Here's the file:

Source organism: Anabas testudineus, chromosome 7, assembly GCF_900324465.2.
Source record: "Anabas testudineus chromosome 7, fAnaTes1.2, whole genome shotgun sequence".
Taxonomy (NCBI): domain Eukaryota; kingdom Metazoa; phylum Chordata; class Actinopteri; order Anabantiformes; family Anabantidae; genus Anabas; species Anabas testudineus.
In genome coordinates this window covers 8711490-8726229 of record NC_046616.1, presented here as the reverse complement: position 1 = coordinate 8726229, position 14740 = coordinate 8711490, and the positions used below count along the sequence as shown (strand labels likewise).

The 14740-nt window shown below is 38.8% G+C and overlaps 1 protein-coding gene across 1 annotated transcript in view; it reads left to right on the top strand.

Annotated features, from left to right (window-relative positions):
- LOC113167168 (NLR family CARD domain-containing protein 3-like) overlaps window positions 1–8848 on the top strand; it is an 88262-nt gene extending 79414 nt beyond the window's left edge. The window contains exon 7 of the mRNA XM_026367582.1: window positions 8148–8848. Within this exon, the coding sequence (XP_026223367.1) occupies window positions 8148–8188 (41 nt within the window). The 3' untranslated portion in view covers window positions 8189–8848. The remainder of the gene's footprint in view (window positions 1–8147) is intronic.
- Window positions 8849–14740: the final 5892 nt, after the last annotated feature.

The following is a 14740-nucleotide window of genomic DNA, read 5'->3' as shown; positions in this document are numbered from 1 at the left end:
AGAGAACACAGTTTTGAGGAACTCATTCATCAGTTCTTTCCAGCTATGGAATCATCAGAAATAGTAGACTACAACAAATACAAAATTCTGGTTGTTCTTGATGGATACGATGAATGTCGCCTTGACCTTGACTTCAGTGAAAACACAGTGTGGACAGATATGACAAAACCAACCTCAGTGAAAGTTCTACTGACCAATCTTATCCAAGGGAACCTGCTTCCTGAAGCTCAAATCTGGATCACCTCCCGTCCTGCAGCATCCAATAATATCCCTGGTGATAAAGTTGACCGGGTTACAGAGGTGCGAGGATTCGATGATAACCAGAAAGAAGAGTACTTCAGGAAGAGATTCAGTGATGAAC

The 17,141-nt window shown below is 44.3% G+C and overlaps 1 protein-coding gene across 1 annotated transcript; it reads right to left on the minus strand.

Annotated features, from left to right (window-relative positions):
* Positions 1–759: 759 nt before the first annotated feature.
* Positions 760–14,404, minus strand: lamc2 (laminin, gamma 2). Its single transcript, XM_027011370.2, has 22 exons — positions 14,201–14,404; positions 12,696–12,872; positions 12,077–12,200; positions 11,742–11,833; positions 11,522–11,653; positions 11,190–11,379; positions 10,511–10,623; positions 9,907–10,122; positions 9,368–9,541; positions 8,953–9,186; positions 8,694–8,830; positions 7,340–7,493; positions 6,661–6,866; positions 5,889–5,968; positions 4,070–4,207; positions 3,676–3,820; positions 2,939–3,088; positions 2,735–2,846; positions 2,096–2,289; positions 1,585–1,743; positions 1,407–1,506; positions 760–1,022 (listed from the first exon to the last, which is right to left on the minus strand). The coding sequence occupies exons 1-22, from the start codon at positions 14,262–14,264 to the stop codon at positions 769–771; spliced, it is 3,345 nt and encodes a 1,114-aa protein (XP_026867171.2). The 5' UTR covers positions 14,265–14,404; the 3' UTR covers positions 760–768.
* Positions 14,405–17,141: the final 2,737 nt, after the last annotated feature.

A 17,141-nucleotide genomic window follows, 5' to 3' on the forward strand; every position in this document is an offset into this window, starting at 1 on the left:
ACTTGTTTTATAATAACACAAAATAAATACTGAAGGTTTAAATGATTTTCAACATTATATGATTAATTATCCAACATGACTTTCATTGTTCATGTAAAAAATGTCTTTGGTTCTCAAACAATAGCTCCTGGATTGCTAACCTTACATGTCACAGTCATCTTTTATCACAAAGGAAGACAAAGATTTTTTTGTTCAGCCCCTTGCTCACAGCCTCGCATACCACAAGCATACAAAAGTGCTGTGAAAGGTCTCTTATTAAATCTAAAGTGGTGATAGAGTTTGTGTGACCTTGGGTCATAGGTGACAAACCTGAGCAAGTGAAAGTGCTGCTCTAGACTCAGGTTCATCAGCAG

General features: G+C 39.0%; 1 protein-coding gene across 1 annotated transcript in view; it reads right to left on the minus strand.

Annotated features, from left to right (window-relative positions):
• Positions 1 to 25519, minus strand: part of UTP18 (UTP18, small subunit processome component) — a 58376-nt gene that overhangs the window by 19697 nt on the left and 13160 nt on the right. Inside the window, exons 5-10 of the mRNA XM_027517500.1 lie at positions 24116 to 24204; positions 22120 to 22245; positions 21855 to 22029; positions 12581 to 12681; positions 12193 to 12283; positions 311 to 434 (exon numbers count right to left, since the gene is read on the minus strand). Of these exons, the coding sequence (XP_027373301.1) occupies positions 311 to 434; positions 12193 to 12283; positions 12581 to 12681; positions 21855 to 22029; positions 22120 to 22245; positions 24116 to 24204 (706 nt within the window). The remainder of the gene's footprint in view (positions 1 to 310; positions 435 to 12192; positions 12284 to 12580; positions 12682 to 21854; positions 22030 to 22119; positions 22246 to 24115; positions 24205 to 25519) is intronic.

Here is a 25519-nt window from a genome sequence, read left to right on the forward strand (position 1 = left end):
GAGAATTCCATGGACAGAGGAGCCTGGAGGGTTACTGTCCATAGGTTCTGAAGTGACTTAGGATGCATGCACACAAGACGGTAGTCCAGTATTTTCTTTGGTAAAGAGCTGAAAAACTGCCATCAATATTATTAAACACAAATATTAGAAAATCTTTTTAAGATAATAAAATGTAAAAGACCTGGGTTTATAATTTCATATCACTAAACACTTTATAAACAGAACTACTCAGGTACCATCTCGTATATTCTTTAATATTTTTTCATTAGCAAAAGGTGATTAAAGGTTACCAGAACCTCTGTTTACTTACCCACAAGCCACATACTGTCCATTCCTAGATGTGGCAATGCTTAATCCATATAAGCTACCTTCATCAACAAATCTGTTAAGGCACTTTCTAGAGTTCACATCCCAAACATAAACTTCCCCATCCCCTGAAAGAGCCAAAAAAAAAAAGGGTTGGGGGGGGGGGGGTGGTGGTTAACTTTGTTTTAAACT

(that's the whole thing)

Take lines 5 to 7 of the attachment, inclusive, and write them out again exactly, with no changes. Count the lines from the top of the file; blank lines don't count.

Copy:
The 14740-nt window shown below is 38.8% G+C and overlaps 1 protein-coding gene across 1 annotated transcript in view; it reads left to right on the top strand.

Annotated features, from left to right (window-relative positions):
- LOC113167168 (NLR family CARD domain-containing protein 3-like) overlaps window positions 1–8848 on the top strand; it is an 88262-nt gene extending 79414 nt beyond the window's left edge. The window contains exon 7 of the mRNA XM_026367582.1: window positions 8148–8848. Within this exon, the coding sequence (XP_026223367.1) occupies window positions 8148–8188 (41 nt within the window). The 3' untranslated portion in view covers window positions 8189–8848. The remainder of the gene's footprint in view (window positions 1–8147) is intronic.